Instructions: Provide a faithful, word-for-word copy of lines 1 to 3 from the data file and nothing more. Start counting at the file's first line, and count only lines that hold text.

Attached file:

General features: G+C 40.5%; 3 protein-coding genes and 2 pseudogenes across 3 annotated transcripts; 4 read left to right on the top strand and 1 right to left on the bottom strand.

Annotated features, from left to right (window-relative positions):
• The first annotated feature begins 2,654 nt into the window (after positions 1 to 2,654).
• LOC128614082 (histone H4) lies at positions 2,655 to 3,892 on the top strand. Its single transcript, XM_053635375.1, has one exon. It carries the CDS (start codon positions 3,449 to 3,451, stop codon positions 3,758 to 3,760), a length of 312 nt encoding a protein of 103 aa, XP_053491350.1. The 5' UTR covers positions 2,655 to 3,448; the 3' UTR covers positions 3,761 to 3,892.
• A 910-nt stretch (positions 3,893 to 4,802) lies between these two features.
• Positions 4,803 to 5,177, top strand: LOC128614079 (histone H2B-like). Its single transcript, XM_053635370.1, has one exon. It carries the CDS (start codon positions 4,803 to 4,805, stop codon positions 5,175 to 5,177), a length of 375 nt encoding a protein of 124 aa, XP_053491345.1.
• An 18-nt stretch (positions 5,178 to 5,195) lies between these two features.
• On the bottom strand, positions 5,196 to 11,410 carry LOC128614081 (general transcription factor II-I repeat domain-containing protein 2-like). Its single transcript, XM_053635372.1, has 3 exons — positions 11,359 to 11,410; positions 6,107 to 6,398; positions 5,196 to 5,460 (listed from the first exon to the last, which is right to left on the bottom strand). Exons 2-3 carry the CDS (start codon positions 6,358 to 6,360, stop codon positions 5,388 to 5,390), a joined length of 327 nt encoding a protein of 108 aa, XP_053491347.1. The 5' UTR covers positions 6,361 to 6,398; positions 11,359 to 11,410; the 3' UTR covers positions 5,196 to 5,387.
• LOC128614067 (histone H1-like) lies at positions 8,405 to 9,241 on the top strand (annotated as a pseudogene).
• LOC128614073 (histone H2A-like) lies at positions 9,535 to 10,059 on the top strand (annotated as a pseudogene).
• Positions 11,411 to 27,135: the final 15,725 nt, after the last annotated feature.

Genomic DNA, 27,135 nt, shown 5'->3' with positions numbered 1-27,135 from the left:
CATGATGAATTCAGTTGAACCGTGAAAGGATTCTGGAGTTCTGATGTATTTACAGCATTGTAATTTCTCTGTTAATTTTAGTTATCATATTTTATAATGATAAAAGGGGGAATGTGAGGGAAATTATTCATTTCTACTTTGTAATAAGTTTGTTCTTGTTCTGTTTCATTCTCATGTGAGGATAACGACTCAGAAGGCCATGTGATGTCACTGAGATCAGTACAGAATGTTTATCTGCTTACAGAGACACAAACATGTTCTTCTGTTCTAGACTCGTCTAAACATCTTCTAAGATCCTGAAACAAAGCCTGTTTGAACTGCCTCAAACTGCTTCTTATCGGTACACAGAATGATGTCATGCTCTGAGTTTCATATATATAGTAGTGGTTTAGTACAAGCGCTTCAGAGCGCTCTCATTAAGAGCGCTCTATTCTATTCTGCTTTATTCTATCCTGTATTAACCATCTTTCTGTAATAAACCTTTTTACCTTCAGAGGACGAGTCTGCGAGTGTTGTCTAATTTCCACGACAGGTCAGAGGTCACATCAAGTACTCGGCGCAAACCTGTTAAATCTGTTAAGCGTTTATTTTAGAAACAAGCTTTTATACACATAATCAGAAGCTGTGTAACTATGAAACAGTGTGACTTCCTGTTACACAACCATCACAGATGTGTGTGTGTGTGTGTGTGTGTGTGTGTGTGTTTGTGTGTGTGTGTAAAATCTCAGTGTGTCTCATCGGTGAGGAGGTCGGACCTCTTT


General features: G+C 40.5%; 3 protein-coding genes and 2 pseudogenes across 3 annotated transcripts; 4 read left to right on the top strand and 1 right to left on the bottom strand.

Annotated features, from left to right (window-relative positions):
• The first annotated feature begins 2,654 nt into the window (after positions 1 to 2,654).